Democratic Senate hopeful Tim Kaine now has a super PAC of his very own.
The news comes a day after his main opponent in the election, Republican George Allen, denied his proposal to keep secret donations out of the race.
But, according to Politico, the group of Democrat consultants who formed the super PAC say the timing is totally coincidental and the PAC has been in the works since Karl Rove’s super PAC, American Crossroads, began targeting Kaine.
Started by Virginia strategists Mark Longabaugh and Steve Bouchard, the New Virginia PAC hopes to raise $2-$3 million dollars and says it has already secured some financial commitments.
“We wanted to make sure Kaine wasn’t outspent,” Longabaugh told Politico.
Earlier in the week Kaine wrote a letter to Allen after the announcement of his super PAC. While Kaine stated that he wished super PACs would be eliminated altogether, he asked that the two agree to no secret money in the campaign.
Since you are unwilling to agree to exclude Super PACs entirely (as candidates in other states have done), how about basing this campaign on the Virginia principle you praised a few months ago? Let's adopt a simple rule: No Secret Money. Let's commit that any group running ads or conducting electoral activity for either of us should have to disclose their donors. Virginia voters are entitled to know who is funding this campaign. Contributions directly to either of us are already disclosed. But, the third parties filling the airways get to hide behind a cloak of secrecy.
Allen rejected the request and called it a ‘political gimmick’ on Kaine’s part:
If you truly wanted to base this campaign on Virginia principles you could start by disavowing this compulsory union donation system that extracts money from the pockets of working men and women across America. This will perhaps give you more credibility when speaking about transparency in donations.
Still in its beginning stages, it will be interesting to see how super PACs potentially shape the race.
* In Maryland, Democratic businessman John Delaney’s campaign for the 6th congressional district is gaining momentum.
Delaney will report raising at least $739,000 in the past two and a half months, a sizeable amount for a political newcomer, the Baltimore Sun reports.
Five Democrats are running for the party's nomination for the seat currently held by veteran legislator, Republican Rep. Roscoe Bartlett. In the last three months of 2011, Bartlett, a ten-term incumbent, raised $104,490.
It is unknown how much Delaney’s other Democrat opponents have raised, but the candidates have until March 22 to file pre-primary campaign finance reports with the FEC before the April 3 primary.
* Gov. Martin O’Malley will speak Friday at a conference in Baltimore for gay and lesbian Catholics.
Barbara Johnson, the woman who gained national attention when she was denied Communion at her mother's funeral Mass last month because she is a lesbian, will also be speaking.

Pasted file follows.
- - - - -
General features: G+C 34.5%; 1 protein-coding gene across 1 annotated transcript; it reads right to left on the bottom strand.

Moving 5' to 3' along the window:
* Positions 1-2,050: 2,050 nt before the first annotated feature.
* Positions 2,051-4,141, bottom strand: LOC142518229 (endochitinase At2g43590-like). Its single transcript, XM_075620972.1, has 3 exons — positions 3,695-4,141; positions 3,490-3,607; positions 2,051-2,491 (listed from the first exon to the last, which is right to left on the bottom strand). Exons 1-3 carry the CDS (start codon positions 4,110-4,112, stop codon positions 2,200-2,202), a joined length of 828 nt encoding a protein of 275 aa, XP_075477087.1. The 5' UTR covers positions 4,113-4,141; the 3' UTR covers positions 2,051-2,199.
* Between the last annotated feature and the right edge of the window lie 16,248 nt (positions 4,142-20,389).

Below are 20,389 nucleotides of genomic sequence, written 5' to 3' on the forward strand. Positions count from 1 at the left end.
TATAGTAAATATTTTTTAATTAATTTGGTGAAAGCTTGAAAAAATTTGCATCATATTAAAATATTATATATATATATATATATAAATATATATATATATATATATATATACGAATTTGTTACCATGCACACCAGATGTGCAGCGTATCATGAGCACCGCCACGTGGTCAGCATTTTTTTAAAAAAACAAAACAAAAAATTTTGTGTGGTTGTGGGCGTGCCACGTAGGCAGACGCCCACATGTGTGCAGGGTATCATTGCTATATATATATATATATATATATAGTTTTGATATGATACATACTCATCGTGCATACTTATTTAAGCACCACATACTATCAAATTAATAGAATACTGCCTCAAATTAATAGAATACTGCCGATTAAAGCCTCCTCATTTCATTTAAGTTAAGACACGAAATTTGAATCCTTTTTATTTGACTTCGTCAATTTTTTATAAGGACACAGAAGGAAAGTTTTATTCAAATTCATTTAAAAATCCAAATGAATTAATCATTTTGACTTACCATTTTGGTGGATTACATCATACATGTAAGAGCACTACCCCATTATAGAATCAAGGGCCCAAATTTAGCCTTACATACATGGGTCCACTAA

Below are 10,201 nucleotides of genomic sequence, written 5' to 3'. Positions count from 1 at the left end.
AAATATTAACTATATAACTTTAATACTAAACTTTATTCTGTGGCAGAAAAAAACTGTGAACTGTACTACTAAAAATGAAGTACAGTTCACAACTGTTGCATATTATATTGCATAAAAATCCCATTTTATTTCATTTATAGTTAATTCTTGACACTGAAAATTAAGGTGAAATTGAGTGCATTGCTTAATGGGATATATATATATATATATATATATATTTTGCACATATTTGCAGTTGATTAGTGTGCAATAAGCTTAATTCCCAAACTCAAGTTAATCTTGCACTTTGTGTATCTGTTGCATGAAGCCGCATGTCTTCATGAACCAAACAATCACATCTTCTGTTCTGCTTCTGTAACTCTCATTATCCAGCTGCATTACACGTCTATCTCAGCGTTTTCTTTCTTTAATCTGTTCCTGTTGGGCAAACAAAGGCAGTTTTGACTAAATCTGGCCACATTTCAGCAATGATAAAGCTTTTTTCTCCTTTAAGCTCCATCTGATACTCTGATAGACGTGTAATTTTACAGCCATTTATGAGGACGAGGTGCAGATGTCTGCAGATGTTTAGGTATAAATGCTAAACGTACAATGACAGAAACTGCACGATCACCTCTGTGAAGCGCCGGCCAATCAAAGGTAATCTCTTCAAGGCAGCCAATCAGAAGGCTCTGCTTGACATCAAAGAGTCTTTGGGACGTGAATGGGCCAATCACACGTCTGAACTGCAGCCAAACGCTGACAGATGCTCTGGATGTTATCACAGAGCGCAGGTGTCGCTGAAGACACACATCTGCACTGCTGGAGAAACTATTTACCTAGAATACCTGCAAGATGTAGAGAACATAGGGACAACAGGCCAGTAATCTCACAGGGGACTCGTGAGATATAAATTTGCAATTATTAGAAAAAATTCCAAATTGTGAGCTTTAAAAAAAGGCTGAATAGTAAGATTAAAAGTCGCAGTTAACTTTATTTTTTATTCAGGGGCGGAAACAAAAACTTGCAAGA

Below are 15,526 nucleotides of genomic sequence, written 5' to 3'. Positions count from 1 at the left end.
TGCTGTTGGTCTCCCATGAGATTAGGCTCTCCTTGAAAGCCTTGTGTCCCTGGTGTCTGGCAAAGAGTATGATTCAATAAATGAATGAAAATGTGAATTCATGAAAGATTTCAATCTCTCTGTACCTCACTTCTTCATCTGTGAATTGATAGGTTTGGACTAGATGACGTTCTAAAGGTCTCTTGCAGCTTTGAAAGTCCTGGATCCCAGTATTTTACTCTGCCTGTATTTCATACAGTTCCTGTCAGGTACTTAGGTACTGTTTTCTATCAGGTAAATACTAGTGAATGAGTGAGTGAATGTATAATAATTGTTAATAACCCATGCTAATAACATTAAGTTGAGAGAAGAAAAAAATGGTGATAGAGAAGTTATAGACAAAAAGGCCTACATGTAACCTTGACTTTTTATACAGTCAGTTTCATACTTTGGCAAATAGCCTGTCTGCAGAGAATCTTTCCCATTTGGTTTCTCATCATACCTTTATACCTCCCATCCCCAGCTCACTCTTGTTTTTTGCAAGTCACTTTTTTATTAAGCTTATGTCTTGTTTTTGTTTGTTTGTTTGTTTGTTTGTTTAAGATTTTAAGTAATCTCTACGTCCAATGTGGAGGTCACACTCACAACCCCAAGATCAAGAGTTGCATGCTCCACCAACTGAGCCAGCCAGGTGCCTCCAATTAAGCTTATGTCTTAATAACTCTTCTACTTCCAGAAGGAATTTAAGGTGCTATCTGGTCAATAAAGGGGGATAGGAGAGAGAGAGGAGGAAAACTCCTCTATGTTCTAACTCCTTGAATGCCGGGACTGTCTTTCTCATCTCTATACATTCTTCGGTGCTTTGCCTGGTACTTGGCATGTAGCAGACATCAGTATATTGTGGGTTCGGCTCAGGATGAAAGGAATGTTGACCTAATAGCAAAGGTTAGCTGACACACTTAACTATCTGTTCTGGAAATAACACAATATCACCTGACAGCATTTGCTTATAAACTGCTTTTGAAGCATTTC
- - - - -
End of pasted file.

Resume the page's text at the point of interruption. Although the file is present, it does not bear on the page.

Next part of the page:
Preparing for a likely referendum intended to overturn his legalization of same-sex marriage bill, O’Malley is still campaigning for same-sex marriages.
* The Baltimore Sun reports that Maryland's Senate took a” philosophical turn to the left Wednesday night” and approved a new "millionaire's tax" for residents earning more than $500,000.
The Senate will have to give its final approval Thursday to the budget plan as House committees finalize their version of the budget.
This new “millionaire’s tax” adds $30 million in new revenue to the state, which will go toward schools and municipalities.
The proposed budget will also raise income taxes across the board.
But for those earning more than $500,000 the tax rate would increase from 5.5 percent to 5.75 percent, the Sun reports.
It is unclear if the new change to the bill will ultimately pass, or if senators just gave a preliminary nod of approval to move the bill forward.
* The U.S. Department of Justice approved Virginia’s controversial new congressional map, which many Democrats argue suppress minorities' votes.
The new map, according to the Post, protects the 11 sitting congressmen, making it likely that the current delegation of Virginians in the U.S. Congress will remain the same at eight Republicans and three Democrats.
Like the last map, the redistricting contains only one minority-majority district. Democrats argued that creating another minority-majority district would be more representative of the state’s demographics.
*Virginia Democratic Senate leaders, Richard Saslaw and A. Donald McEachin, wrote a letter to Gov. McDonnell asking him to fund the controversial Virginia ultrasound bill, which will require women to get an ultrasound prior to getting an abortion.
“In our budget priorities, we have sought to remedy this situation by mandating insurance coverage of the ultrasound and/or having the Commonwealth pay for the ultrasounds. While this will not change the inappropriateness of the legislation, it will, at least, ameliorate the financial burden.
Therefore, we ask you to commit to supporting our Caucus’ positions as outlined above as well as in out letter of March 7. We also ask you to demonstrate leadership and to work with your Republicans colleagues in the General Assembly to ensure that this financial coverage is part of any final budget. We are confident that if you confer with the members of your party, you can make it a reality. “